Voice/Vision Holocaust Survivor Oral History Archive

Maurice Chandler - October 3, 1993


Just the Jewish kids. And you went to cheder.

Went to cheder.

Tell me about cheder a little bit.

Well, cheder, cheder was a little room in a--literally like what hear on ???. It's the same thing. It was a little ??? Who became a malemed--you know what the word a melamed was? Uh, a teacher, you know, poor Jew. He had nothing else to--no ways--no means of support so he would undertake to become a melamed and he would take, you know, he would have fifteen or eighteen or twenty kids every day from morning till night. He would have to do this, and uh, teach us. We were all there and we were determined to upset his whole schedule. But we used to do the shtick, but we used to carry on. You got to go to the toilet. You got to go out and no going out--it wasn't allowed, and you got to get a drink, and uh, you know, and things like that, and they were, they were pretty rough. You know, in the middle of a lecture, you know, teach us, you would suddenly ask ??? and if you didn't know where, you know, where--if you didn't follow, he would lift you by an ear, literally. And there was no uh, no way you could complain, because when you came home and told your parents what the Rabbi did--what the melamed did, you'd get a beating because, "Why did you cause him to do that?" So I got plenty.

Do you remember his name?

I had several. One was Gershon melamed and...

So it was the first name...

Yeah. Gershon melamed. One man was--came from a different city so they called him the Wierzenica melamed because he came from that city Wierzenica. They were called Wierzenica melamed. Yeah, but, uh...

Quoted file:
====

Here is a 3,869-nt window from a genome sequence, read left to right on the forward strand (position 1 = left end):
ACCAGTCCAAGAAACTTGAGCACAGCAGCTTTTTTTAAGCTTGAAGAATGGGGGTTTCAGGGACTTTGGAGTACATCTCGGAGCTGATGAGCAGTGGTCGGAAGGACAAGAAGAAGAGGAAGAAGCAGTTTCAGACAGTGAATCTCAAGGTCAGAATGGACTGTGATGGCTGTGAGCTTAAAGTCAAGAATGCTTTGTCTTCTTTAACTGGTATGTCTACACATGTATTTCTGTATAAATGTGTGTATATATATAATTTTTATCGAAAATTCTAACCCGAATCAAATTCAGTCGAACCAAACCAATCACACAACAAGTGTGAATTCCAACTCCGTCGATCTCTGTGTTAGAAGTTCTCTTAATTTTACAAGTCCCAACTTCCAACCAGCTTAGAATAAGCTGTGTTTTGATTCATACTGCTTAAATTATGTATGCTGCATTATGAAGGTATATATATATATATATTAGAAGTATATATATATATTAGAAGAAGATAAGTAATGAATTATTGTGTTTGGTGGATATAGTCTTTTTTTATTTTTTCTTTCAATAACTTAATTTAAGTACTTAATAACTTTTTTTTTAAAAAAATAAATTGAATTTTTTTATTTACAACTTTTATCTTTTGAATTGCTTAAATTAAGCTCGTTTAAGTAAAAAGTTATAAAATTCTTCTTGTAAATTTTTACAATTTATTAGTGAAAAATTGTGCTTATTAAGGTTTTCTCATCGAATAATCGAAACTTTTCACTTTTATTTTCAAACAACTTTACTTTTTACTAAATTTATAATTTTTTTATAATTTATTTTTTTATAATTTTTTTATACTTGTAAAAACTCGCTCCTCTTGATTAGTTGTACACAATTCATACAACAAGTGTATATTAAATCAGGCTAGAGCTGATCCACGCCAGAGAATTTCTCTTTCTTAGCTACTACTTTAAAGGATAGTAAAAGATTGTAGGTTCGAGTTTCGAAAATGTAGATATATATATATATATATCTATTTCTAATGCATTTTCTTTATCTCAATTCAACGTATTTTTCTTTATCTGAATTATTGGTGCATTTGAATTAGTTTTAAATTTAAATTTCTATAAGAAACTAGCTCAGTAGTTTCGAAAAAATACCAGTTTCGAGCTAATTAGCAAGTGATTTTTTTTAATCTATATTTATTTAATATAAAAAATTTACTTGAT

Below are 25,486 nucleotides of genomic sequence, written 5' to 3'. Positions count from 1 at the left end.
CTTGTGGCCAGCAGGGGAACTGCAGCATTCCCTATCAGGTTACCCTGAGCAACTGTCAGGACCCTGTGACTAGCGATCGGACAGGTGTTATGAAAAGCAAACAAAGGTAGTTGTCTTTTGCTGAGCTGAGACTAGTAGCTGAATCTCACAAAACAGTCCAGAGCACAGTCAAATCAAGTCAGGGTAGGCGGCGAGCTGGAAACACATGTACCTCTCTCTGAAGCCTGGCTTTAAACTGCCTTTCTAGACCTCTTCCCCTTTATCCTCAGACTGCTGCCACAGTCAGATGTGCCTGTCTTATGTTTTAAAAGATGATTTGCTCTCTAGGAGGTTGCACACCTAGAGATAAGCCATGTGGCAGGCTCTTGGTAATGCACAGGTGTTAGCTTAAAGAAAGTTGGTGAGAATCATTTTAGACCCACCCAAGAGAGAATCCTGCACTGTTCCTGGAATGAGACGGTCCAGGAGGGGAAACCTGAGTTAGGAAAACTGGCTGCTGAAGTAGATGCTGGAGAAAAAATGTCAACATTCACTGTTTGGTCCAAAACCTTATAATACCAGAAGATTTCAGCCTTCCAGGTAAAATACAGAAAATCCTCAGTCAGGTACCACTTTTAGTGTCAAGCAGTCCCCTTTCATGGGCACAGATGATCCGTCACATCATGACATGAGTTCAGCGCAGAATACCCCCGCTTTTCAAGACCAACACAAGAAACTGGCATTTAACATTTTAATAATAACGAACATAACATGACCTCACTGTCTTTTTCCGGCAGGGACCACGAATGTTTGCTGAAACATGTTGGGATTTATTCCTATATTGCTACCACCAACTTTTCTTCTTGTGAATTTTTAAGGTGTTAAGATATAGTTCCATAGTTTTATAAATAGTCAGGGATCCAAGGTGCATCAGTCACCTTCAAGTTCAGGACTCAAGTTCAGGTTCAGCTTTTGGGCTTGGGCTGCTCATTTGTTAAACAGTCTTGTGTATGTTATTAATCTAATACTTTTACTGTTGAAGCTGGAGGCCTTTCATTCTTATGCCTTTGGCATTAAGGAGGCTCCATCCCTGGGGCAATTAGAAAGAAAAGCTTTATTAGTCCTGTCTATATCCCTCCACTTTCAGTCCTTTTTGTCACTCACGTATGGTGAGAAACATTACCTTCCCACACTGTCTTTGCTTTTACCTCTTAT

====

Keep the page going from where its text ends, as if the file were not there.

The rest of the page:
Did somebody put him up? Did the melamed--did he stay with somebody else?

No. He had, he had a little, you know, room someplace in a house. Lots of kids of his own, and these people were very, very poverty stricken--very poor people, but you'd be surprised how much we picked up the hard way, because the stuff that I remember is--it's unbelievable. It's like, it's like written in my brain. I forget everything, except I can't forget this stuff. It was so intense. Imagine, practically seven days a week. There was no, there was no other...

On Shabbos?

Not on, not on Saturday, we went to shul--to shtiebl in the morning. Finished davening, came home, had the meal, slept in the afternoon for a couple of hours while my grandfather slept, and he got up, and in the summer, we had to go to Pirkei Avot, you know. It's the chapters of the saying of the sages. Then you back to cheder. You probably go back for Mincha

And the end of the year, you would just...

And on winter, we had to go for, for another different type of prayer, and then it was time for Mincha. And then after Mincha, comes Ma'ariv. And the Ma'ariv--after Ma'ariv you have to make a Havdalah and that was the whole week. So there was never--and Sunday morning, we were back to, uh back to cheder.

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